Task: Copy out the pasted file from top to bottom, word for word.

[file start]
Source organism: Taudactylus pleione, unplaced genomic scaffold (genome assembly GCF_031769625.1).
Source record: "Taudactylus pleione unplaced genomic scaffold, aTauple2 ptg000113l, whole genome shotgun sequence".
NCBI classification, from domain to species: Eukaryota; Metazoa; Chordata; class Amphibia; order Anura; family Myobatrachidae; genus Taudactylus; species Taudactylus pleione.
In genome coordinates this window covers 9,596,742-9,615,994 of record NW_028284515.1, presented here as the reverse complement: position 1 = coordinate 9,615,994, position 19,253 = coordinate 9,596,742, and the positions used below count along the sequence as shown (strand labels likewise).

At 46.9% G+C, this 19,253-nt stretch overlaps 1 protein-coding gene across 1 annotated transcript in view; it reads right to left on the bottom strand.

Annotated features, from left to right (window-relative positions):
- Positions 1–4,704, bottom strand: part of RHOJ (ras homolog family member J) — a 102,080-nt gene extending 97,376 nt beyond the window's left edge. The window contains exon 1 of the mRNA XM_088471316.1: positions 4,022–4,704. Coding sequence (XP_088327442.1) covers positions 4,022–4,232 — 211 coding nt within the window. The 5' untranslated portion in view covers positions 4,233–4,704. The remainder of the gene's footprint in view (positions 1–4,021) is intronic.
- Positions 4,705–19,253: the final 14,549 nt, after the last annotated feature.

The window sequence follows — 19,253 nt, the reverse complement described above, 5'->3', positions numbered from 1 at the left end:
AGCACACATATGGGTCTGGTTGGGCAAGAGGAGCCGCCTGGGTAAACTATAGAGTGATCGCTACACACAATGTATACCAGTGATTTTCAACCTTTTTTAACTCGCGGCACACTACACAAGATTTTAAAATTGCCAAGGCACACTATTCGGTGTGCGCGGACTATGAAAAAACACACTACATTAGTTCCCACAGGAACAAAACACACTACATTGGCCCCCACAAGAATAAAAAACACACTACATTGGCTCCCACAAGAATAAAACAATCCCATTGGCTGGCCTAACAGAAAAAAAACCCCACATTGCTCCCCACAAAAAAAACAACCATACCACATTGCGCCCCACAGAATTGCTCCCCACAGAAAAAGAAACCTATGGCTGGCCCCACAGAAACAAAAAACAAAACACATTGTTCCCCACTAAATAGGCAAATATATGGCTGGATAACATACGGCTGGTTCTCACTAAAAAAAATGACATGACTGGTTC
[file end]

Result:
Source organism: Taudactylus pleione, unplaced genomic scaffold (genome assembly GCF_031769625.1).
Source record: "Taudactylus pleione unplaced genomic scaffold, aTauple2 ptg000113l, whole genome shotgun sequence".
NCBI classification, from domain to species: Eukaryota; Metazoa; Chordata; class Amphibia; order Anura; family Myobatrachidae; genus Taudactylus; species Taudactylus pleione.
In genome coordinates this window covers 9,596,742-9,615,994 of record NW_028284515.1, presented here as the reverse complement: position 1 = coordinate 9,615,994, position 19,253 = coordinate 9,596,742, and the positions used below count along the sequence as shown (strand labels likewise).

At 46.9% G+C, this 19,253-nt stretch overlaps 1 protein-coding gene across 1 annotated transcript in view; it reads right to left on the bottom strand.

Annotated features, from left to right (window-relative positions):
- Positions 1–4,704, bottom strand: part of RHOJ (ras homolog family member J) — a 102,080-nt gene extending 97,376 nt beyond the window's left edge. The window contains exon 1 of the mRNA XM_088471316.1: positions 4,022–4,704. Coding sequence (XP_088327442.1) covers positions 4,022–4,232 — 211 coding nt within the window. The 5' untranslated portion in view covers positions 4,233–4,704. The remainder of the gene's footprint in view (positions 1–4,021) is intronic.
- Positions 4,705–19,253: the final 14,549 nt, after the last annotated feature.

The window sequence follows — 19,253 nt, the reverse complement described above, 5'->3', positions numbered from 1 at the left end:
AGCACACATATGGGTCTGGTTGGGCAAGAGGAGCCGCCTGGGTAAACTATAGAGTGATCGCTACACACAATGTATACCAGTGATTTTCAACCTTTTTTAACTCGCGGCACACTACACAAGATTTTAAAATTGCCAAGGCACACTATTCGGTGTGCGCGGACTATGAAAAAACACACTACATTAGTTCCCACAGGAACAAAACACACTACATTGGCCCCCACAAGAATAAAAAACACACTACATTGGCTCCCACAAGAATAAAACAATCCCATTGGCTGGCCTAACAGAAAAAAAACCCCACATTGCTCCCCACAAAAAAAACAACCATACCACATTGCGCCCCACAGAATTGCTCCCCACAGAAAAAGAAACCTATGGCTGGCCCCACAGAAACAAAAAACAAAACACATTGTTCCCCACTAAATAGGCAAATATATGGCTGGATAACATACGGCTGGTTCTCACTAAAAAAAATGACATGACTGGTTC